Over-the-counter preparations contain acids or chemicals that destroy skin cells, and it takes an expert to destroy abnormal skin cells (warts) without also destroying surrounding healthy tissue. Self treatment with such medications should be avoided by people with diabetes and those with cardiovascular or circulatory disorders. NEVER use them in the presence of an active infection.

What Might A Podiatrist Do?

It is possible that your podiatrist will prescribe and supervise your use of a wart-removal preparation. More likely, however, removal of warts by a simple surgical procedure, performed under local anesthetic, may be indicated.

Lasers have become a common and effective treatment. A procedure known as C02 laser cautery is performed under local anesthesia either in your podiatrist’s office surgical setting or an outpatient surgery facility. The laser reduces post-treatment scarring and is a safe form for eliminating wart lesions.



An ingrown toenail is a painful condition characterized by the nail digging into the surrounding skin, leading to inflammation and possible infection of the toe. This is a serious condition for people with impaired circulation, diabetes or other systemic diseases.

  • Heredity
  • Improper nail trimming
  • Trauma
  • Shoe pressure
What Can You Do?

Trim nails straight across as a preventive measure.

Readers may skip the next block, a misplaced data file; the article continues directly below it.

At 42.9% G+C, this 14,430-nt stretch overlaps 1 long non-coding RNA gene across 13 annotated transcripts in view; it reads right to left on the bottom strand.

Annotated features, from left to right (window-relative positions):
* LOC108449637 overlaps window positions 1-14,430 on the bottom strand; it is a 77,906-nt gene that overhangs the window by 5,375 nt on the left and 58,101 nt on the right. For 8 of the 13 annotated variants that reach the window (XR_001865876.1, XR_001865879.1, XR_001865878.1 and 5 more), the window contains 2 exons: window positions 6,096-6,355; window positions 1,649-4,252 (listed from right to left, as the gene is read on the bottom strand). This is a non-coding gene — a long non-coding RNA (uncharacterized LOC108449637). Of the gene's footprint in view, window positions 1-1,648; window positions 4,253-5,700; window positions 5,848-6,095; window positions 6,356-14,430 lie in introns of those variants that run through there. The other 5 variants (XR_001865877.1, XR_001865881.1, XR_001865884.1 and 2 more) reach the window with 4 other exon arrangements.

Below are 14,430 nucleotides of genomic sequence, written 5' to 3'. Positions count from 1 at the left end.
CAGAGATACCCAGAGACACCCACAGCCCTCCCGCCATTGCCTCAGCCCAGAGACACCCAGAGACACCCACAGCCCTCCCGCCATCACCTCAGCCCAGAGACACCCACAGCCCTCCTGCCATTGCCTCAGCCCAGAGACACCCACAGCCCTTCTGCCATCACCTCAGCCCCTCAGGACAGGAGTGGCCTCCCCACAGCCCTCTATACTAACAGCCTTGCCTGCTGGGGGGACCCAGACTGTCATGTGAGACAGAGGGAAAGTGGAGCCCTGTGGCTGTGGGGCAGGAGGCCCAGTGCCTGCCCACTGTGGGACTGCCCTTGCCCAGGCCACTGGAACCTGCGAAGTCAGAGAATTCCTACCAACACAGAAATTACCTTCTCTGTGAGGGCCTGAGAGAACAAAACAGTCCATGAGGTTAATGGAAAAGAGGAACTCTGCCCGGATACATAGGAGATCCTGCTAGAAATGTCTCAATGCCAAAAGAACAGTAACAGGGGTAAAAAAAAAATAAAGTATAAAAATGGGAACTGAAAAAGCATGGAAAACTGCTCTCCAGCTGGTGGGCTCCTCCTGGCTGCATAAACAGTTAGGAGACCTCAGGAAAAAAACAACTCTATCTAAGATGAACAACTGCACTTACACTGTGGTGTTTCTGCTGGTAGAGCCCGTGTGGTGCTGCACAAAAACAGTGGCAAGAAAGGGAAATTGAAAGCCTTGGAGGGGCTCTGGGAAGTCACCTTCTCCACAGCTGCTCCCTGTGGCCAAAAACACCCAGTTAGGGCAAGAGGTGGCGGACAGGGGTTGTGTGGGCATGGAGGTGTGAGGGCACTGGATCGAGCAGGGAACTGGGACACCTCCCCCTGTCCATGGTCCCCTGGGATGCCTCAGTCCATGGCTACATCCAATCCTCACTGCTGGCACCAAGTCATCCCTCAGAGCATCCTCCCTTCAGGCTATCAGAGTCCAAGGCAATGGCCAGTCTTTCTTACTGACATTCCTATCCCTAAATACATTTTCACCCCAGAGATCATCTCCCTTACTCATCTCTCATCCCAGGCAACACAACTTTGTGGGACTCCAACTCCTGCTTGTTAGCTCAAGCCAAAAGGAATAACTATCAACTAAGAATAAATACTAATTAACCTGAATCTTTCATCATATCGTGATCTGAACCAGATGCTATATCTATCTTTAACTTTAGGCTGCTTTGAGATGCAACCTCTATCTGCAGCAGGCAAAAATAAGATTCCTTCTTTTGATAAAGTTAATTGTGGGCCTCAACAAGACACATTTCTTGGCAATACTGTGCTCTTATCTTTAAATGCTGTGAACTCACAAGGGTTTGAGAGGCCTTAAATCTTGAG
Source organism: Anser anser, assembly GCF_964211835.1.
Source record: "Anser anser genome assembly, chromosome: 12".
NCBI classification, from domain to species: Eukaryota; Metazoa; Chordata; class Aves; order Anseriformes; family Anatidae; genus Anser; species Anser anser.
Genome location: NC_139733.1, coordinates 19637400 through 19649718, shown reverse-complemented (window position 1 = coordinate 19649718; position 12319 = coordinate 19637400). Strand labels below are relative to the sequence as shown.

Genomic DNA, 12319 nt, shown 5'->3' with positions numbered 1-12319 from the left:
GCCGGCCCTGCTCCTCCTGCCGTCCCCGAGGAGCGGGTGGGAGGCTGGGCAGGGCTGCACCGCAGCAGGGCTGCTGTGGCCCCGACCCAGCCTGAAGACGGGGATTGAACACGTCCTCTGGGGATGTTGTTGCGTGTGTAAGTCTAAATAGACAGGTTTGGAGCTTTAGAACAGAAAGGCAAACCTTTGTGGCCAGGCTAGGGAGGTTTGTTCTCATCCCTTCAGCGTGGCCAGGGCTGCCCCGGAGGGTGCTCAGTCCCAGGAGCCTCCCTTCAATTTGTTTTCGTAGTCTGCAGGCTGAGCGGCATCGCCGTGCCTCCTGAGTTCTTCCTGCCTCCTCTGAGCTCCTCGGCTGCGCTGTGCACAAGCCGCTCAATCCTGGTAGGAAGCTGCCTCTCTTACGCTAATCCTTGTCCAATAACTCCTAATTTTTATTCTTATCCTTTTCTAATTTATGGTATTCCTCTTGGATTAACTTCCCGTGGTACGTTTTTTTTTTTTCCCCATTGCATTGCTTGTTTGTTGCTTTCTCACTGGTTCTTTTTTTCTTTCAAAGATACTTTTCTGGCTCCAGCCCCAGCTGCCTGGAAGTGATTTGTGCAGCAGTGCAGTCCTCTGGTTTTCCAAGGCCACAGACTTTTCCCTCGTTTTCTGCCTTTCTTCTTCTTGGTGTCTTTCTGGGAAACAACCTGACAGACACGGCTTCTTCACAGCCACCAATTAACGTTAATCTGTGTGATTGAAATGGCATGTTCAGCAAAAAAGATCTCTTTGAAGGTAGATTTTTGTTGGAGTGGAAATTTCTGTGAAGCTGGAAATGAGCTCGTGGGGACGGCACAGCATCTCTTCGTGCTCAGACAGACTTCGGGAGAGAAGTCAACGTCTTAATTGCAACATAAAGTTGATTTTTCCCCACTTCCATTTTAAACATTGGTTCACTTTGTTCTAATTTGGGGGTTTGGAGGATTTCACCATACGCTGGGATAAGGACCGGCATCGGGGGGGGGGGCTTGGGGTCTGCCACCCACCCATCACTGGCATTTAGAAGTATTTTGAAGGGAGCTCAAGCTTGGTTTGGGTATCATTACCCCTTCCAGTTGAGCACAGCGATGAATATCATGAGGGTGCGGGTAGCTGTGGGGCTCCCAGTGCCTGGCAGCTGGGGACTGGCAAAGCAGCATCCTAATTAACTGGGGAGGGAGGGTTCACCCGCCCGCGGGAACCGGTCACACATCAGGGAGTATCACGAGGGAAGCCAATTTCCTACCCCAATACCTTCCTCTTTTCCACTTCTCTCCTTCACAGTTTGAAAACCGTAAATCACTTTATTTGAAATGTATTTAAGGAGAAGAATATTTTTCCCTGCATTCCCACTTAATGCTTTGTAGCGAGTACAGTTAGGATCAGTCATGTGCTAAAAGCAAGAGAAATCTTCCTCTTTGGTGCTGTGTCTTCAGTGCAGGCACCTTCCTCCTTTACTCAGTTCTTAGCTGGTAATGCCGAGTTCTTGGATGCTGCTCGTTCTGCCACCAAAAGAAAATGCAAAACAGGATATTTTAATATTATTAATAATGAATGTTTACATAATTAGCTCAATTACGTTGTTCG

What Might A Podiatrist Do?
  • Perform a physical examination.
  • Perform x-ray evaluation when necessary.
  • Remove the ingrown portion of the nail
  • Use nail braces.
  • Culture the nail.
  • Prescribe appropriate medications, such as antibiotics.
  • Perform surgical correction of the nail when indicated.



Athlete’s foot is a common infection of the skin characterized by itching, scaling, redness and the formation of small blisters. In general, the lesions start between the toes and can extend to the borders and bottom of the foot. The fungus has the potential to spread to the toenails, causing them to become thickened, discolored and painful. In this case, the infection is called onychomycosis (see page 23 of this section for more details). While this infection is common among athletes, keep in mind that it can affect athletes and nonathletes alike.


The feet are vulnerable because shoes commonly create a warm, dark and humid environment that encourages fungal growth.

Athlete’s foot can also be contracted in dressing rooms, hotel and locker room showers and swimming pool locker rooms where bare feet may come in contact with the fungus.

What Can You Do?
  • Keep shoes and socks dry as a preventive measure.
  • Practice good foot hygiene, including daily washing of the feet with soap and water and drying feet carefully, especially between the toes.
  • Change shoes regularly and wear acrylic or cotton socks.
What Might The Podiatrist Do?
  • Prescribe topical anti-fungal medications.
  • Prescribe oral anti-fungal medications (only available by prescription).
  • Surgically remove the nail and its root.